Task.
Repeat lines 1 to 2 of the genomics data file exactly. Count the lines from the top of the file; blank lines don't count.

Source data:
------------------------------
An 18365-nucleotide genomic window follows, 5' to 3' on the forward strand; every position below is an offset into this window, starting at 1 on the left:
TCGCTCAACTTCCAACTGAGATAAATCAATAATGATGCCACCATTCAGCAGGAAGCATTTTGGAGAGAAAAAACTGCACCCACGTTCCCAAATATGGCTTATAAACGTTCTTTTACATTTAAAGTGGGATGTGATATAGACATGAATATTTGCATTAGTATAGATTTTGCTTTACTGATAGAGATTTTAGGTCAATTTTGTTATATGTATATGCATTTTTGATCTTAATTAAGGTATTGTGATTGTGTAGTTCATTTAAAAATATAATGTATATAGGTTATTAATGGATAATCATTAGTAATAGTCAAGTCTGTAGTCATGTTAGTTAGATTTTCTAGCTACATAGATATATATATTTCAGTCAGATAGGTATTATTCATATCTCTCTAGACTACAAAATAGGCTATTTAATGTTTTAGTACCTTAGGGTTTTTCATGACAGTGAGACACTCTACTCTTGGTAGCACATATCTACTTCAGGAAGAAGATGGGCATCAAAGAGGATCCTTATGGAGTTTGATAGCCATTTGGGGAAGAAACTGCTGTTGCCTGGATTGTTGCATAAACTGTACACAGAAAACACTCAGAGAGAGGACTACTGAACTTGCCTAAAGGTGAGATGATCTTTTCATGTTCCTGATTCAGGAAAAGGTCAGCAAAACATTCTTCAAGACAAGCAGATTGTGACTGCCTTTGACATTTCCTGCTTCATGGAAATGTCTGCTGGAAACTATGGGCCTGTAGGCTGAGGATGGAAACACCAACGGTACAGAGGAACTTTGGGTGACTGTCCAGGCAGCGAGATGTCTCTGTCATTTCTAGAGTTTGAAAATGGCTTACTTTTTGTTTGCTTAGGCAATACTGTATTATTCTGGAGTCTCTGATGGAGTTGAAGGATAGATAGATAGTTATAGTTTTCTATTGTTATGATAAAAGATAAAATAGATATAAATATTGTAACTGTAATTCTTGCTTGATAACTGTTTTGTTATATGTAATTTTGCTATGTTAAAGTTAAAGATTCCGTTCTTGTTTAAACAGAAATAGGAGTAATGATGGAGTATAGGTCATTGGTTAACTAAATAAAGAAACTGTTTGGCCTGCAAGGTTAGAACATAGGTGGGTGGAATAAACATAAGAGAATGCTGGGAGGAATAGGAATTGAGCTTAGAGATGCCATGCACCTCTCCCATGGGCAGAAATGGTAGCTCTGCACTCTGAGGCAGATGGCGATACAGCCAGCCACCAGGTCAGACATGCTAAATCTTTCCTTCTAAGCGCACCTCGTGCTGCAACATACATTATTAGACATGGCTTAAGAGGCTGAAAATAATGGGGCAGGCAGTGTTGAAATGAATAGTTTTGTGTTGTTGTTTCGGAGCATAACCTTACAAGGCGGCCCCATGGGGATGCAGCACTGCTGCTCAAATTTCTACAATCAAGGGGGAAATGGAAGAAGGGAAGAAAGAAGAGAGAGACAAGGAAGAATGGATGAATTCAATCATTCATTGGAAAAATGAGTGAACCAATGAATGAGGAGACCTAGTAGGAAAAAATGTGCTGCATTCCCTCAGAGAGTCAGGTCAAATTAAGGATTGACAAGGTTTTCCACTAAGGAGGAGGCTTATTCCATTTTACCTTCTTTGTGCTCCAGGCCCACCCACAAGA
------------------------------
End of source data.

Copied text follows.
An 18365-nucleotide genomic window follows, 5' to 3' on the forward strand; every position below is an offset into this window, starting at 1 on the left:
TCGCTCAACTTCCAACTGAGATAAATCAATAATGATGCCACCATTCAGCAGGAAGCATTTTGGAGAGAAAAAACTGCACCCACGTTCCCAAATATGGCTTATAAACGTTCTTTTACATTTAAAGTGGGATGTGATATAGACATGAATATTTGCATTAGTATAGATTTTGCTTTACTGATAGAGATTTTAGGTCAATTTTGTTATATGTATATGCATTTTTGATCTTAATTAAGGTATTGTGATTGTGTAGTTCATTTAAAAATATAATGTATATAGGTTATTAATGGATAATCATTAGTAATAGTCAAGTCTGTAGTCATGTTAGTTAGATTTTCTAGCTACATAGATATATATATTTCAGTCAGATAGGTATTATTCATATCTCTCTAGACTACAAAATAGGCTATTTAATGTTTTAGTACCTTAGGGTTTTTCATGACAGTGAGACACTCTACTCTTGGTAGCACATATCTACTTCAGGAAGAAGATGGGCATCAAAGAGGATCCTTATGGAGTTTGATAGCCATTTGGGGAAGAAACTGCTGTTGCCTGGATTGTTGCATAAACTGTACACAGAAAACACTCAGAGAGAGGACTACTGAACTTGCCTAAAGGTGAGATGATCTTTTCATGTTCCTGATTCAGGAAAAGGTCAGCAAAACATTCTTCAAGACAAGCAGATTGTGACTGCCTTTGACATTTCCTGCTTCATGGAAATGTCTGCTGGAAACTATGGGCCTGTAGGCTGAGGATGGAAACACCAACGGTACAGAGGAACTTTGGGTGACTGTCCAGGCAGCGAGATGTCTCTGTCATTTCTAGAGTTTGAAAATGGCTTACTTTTTGTTTGCTTAGGCAATACTGTATTATTCTGGAGTCTCTGATGGAGTTGAAGGATAGATAGATAGTTATAGTTTTCTATTGTTATGATAAAAGATAAAATAGATATAAATATTGTAACTGTAATTCTTGCTTGATAACTGTTTTGTTATATGTAATTTTGCTATGTTAAAGTTAAAGATTCCGTTCTTGTTTAAACAGAAATAGGAGTAATGATGGAGTATAGGTCATTGGTTAACTAAATAAAGAAACTGTTTGGCCTGCAAGGTTAGAACATAGGTGGGTGGAATAAACATAAGAGAATGCTGGGAGGAATAGGAATTGAGCTTAGAGATGCCATGCACCTCTCCCATGGGCAGAAATGGTAGCTCTGCACTCTGAGGCAGATGGCGATACAGCCAGCCACCAGGTCAGACATGCTAAATCTTTCCTTCTAAGCGCACCTCGTGCTGCAACATACATTATTAGACATGGCTTAAGAGGCTGAAAATAATGGGGCAGGCAGTGTTGAAATGAATAGTTTTGTGTTGTTGTTTCGGAGCATAACCTTACAAGGCGGCCCCATGGGGATGCAGCACTGCTGCTCAAATTTCTACAATCAAGGGGGAAATGGAAGAAGGGAAGAAAGAAGAGAGAGACAAGGAAGAATGGATGAATTCAATCATTCATTGGAAAAATGAGTGAACCAATGAATGAGGAGACCTAGTAGGAAAAAATGTGCTGCATTCCCTCAGAGAGTCAGGTCAAATTAAGGATTGACAAGGTTTTCCACTAAGGAGGAGGCTTATTCCATTTTACCTTCTTTGTGCTCCAGGCCCACCCACAAGA